Q: How has technology impacted the zine culture?
A: I often explain to young people that zines were what people had before blogs or social media: a way to communicate their thoughts to others when they didn’t have access to traditional publishing or mass media. In the early 2000s, the zine movement lost some steam—why bother making a zine when you can write a blog to get more exposure? But gradually zines have made a comeback as people discover the joy in making things with their own hands. When you post something online, you don’t necessarily control it: Facebook can delete posts, your website hosting company can remove content it doesn’t deem appropriate, you don’t own the servers for your cloud storage, etc. But a physical printout is yours. Most zinesters aren’t anti-technology, in fact, many sell their zines online through sites like Etsy or via “distros” (distributors). But all zinesters recognize the value and beauty of creating something physical.
Q: Any advice for someone starting their own zine?
A: The beauty of zines is that you don’t need anyone’s permission to make your own zine—just do it! There are plenty of tutorials online for making zines: some of my favorites are listed at ZineLibraries.info’s “Intro to Zines” page. You can even make a one-page “mini zine” that requires only a piece of paper, a pair of scissors, and a pencil. My advice would be to ignore any inner voice that tells you that you’re not creative—find something you’re passionate about and share that passion with the world!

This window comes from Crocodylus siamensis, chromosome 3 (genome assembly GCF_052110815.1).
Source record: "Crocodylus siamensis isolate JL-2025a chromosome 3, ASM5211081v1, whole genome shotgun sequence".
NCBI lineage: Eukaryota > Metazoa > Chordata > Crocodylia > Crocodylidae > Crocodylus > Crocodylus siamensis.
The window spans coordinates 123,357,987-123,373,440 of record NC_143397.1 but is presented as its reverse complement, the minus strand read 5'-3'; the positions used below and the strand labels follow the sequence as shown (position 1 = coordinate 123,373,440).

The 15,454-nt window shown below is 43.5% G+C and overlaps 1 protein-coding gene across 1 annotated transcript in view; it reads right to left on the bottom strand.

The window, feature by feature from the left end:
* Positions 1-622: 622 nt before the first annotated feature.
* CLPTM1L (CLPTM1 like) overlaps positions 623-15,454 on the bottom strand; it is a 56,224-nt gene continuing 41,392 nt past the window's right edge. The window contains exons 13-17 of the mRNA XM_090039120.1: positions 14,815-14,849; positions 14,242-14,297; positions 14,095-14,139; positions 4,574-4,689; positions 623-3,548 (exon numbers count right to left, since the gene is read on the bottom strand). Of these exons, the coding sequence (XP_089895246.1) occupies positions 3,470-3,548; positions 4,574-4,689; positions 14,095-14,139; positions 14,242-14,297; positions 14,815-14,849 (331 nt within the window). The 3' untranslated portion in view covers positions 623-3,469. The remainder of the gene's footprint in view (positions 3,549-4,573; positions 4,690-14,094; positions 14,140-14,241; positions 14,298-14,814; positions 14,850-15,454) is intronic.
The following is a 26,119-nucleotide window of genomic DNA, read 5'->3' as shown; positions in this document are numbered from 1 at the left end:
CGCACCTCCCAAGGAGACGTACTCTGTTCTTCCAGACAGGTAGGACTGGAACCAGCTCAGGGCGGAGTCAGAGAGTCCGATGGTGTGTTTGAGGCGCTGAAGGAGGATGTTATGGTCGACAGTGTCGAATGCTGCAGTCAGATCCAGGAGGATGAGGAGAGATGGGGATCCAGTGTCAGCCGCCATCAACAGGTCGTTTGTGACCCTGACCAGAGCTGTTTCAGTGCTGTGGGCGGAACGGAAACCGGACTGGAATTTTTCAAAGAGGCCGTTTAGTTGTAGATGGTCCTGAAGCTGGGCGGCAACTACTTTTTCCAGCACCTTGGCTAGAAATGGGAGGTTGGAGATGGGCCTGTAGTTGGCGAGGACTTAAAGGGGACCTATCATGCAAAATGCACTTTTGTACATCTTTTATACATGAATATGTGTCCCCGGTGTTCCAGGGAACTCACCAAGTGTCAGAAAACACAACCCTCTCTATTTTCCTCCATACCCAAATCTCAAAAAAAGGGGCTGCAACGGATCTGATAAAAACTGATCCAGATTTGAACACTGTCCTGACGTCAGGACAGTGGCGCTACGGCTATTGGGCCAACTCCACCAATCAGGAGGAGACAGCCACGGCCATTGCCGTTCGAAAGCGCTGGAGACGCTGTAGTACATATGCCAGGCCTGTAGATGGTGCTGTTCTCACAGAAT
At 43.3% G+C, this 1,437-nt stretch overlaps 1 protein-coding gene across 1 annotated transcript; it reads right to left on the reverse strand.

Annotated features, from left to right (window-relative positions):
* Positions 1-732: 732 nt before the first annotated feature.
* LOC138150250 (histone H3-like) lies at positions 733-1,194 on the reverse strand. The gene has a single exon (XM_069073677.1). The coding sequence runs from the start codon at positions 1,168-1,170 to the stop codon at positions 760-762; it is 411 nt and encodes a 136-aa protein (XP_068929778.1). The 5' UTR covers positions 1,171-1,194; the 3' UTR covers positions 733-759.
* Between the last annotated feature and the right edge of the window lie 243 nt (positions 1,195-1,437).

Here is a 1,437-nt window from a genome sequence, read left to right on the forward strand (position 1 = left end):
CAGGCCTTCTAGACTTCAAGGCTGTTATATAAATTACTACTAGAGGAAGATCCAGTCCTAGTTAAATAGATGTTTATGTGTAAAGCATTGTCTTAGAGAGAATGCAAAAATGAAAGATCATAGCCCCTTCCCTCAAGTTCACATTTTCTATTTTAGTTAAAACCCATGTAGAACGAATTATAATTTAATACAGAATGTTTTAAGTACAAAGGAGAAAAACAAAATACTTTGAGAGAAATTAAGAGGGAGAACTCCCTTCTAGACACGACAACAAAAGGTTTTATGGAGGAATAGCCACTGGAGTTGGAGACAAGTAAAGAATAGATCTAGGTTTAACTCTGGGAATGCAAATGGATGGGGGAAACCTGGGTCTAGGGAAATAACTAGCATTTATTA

Q: What can we expect when attending a zine fest?
A: A zine fest is any place people gather to sell, trade, and talk about zines. They can be any size from a dozen tables set up for a few hours in a community center to a multi-day event featuring workshops, readings, and panel discussions. I’ve helped organize the Chicago Zine Fest for the last two years, where there are over 250 exhibitors and nearly 2,000 attendees. This year I’m also helping to organize the 12th annual Twin Cities Zine Fest, which will be held Saturday, September 24th at the Walker Community Church in Minneapolis. We expect to have about 70 people there selling their zines. It’s free for anyone to attend and it’s a great way to support the local zine scene (and get inspiration for making your own zine!).
Q: Any additional information you feel is important to share regarding zines?
A: I love to talk to librarians about zines because they can be a powerful tool for engaging the community. A zine-making workshop, whether for children, teens, college students, or adults, is a low-cost way to draw people in and help them see the library as a place of content creation/makerspace. Asking participants to donate a copy of their zine to the library can then be the start of your libraries’ zine collection! Seeing their own work in the collection is an invaluable way for people to feel invested in the library. I help run ZineLibraries.info, a great resource for librarians including information on teaching with zines, sample collection policies, and ideas on how to shelve and display zines. I’d love to see zines flourish throughout Minnesota!
Thanks again to Violet Fox for telling us all about zines and allowing us a window into this creative community! Feel free to email her with zine questions you may have.
If you are feeling inspired and create your own zine, share your work with us at email@example.com.